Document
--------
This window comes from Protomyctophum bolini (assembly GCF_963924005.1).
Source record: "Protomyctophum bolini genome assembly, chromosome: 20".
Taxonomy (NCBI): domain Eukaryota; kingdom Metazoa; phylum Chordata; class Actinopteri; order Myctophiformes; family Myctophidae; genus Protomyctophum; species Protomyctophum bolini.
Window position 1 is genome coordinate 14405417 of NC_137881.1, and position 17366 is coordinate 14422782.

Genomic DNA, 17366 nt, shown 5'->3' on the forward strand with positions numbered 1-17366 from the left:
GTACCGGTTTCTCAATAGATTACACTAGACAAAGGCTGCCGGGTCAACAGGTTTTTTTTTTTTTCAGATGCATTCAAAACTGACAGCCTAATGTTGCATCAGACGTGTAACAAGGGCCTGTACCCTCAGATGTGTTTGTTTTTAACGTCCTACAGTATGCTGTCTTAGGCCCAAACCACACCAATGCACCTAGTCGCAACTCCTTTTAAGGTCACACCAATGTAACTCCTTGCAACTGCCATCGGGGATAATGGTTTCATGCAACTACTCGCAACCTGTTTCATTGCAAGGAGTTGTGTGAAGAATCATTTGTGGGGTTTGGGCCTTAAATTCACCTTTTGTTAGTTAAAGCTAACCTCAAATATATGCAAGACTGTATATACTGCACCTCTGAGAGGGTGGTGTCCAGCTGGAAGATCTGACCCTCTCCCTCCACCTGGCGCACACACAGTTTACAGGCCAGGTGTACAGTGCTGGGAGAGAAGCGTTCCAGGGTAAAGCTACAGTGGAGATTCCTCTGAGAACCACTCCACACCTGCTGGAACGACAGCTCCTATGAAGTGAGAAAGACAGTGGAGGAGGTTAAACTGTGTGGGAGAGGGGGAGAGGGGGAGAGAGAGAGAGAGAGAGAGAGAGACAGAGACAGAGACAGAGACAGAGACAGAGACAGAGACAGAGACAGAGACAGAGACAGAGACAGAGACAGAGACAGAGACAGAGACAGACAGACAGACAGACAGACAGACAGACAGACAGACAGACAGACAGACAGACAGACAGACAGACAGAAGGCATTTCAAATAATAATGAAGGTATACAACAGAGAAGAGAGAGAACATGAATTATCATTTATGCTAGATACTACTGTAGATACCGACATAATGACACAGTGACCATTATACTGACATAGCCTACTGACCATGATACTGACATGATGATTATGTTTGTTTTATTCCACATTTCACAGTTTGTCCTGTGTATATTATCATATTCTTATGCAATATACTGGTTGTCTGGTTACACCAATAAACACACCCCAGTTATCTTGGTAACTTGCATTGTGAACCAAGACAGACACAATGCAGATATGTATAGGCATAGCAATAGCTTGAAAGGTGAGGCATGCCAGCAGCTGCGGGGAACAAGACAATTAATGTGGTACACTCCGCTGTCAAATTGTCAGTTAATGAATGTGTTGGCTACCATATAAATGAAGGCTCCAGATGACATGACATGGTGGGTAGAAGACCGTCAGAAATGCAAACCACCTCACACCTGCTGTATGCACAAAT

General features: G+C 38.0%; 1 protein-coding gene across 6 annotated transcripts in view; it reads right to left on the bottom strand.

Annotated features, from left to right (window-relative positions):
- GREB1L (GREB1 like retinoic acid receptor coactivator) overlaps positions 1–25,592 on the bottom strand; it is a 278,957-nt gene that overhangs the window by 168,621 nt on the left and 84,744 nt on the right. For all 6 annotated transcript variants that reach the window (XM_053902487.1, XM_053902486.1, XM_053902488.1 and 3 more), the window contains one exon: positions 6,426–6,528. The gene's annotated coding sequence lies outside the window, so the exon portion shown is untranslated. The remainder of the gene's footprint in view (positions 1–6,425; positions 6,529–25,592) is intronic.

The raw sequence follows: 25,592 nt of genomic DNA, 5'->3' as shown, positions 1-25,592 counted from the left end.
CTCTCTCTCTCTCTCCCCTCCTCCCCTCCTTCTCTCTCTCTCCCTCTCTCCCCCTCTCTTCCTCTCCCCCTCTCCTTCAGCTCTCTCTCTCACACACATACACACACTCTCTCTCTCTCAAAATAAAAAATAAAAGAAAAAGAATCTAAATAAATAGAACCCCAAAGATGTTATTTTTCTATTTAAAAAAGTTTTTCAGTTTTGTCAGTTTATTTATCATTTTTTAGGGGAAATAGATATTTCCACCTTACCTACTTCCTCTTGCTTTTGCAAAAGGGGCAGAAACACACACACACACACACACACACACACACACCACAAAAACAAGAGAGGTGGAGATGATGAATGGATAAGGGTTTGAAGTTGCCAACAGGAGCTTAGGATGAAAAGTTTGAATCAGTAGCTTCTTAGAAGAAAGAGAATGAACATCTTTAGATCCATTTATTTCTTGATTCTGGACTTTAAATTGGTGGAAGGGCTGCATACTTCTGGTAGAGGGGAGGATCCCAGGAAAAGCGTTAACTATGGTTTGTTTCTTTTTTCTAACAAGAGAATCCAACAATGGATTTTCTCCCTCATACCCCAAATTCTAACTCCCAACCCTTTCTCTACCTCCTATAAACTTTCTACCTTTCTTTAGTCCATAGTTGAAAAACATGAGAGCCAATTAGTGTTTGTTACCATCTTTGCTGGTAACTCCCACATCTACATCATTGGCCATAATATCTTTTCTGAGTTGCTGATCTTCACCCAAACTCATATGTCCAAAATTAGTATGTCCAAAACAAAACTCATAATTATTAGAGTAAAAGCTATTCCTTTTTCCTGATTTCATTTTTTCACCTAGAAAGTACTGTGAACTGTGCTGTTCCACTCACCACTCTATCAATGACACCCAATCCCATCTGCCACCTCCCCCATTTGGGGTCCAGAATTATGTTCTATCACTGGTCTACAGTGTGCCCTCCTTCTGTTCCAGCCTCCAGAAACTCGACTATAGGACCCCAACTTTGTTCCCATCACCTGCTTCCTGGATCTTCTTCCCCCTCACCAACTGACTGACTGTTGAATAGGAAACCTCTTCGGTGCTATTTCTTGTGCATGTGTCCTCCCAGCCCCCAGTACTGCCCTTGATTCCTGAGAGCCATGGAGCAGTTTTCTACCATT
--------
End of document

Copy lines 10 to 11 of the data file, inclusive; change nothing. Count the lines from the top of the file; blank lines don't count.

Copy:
The raw sequence follows: 25,592 nt of genomic DNA, 5'->3' as shown, positions 1-25,592 counted from the left end.
CTCTCTCTCTCTCTCCCCTCCTCCCCTCCTTCTCTCTCTCTCCCTCTCTCCCCCTCTCTTCCTCTCCCCCTCTCCTTCAGCTCTCTCTCTCACACACATACACACACTCTCTCTCTCTCAAAATAAAAAATAAAAGAAAAAGAATCTAAATAAATAGAACCCCAAAGATGTTATTTTTCTATTTAAAAAAGTTTTTCAGTTTTGTCAGTTTATTTATCATTTTTTAGGGGAAATAGATATTTCCACCTTACCTACTTCCTCTTGCTTTTGCAAAAGGGGCAGAAACACACACACACACACACACACACACACACACCACAAAAACAAGAGAGGTGGAGATGATGAATGGATAAGGGTTTGAAGTTGCCAACAGGAGCTTAGGATGAAAAGTTTGAATCAGTAGCTTCTTAGAAGAAAGAGAATGAACATCTTTAGATCCATTTATTTCTTGATTCTGGACTTTAAATTGGTGGAAGGGCTGCATACTTCTGGTAGAGGGGAGGATCCCAGGAAAAGCGTTAACTATGGTTTGTTTCTTTTTTCTAACAAGAGAATCCAACAATGGATTTTCTCCCTCATACCCCAAATTCTAACTCCCAACCCTTTCTCTACCTCCTATAAACTTTCTACCTTTCTTTAGTCCATAGTTGAAAAACATGAGAGCCAATTAGTGTTTGTTACCATCTTTGCTGGTAACTCCCACATCTACATCATTGGCCATAATATCTTTTCTGAGTTGCTGATCTTCACCCAAACTCATATGTCCAAAATTAGTATGTCCAAAACAAAACTCATAATTATTAGAGTAAAAGCTATTCCTTTTTCCTGATTTCATTTTTTCACCTAGAAAGTACTGTGAACTGTGCTGTTCCACTCACCACTCTATCAATGACACCCAATCCCATCTGCCACCTCCCCCATTTGGGGTCCAGAATTATGTTCTATCACTGGTCTACAGTGTGCCCTCCTTCTGTTCCAGCCTCCAGAAACTCGACTATAGGACCCCAACTTTGTTCCCATCACCTGCTTCCTGGATCTTCTTCCCCCTCACCAACTGACTGACTGTTGAATAGGAAACCTCTTCGGTGCTATTTCTTGTGCATGTGTCCTCCCAGCCCCCAGTACTGCCCTTGATTCCTGAGAGCCATGGAGCAGTTTTCTACCATT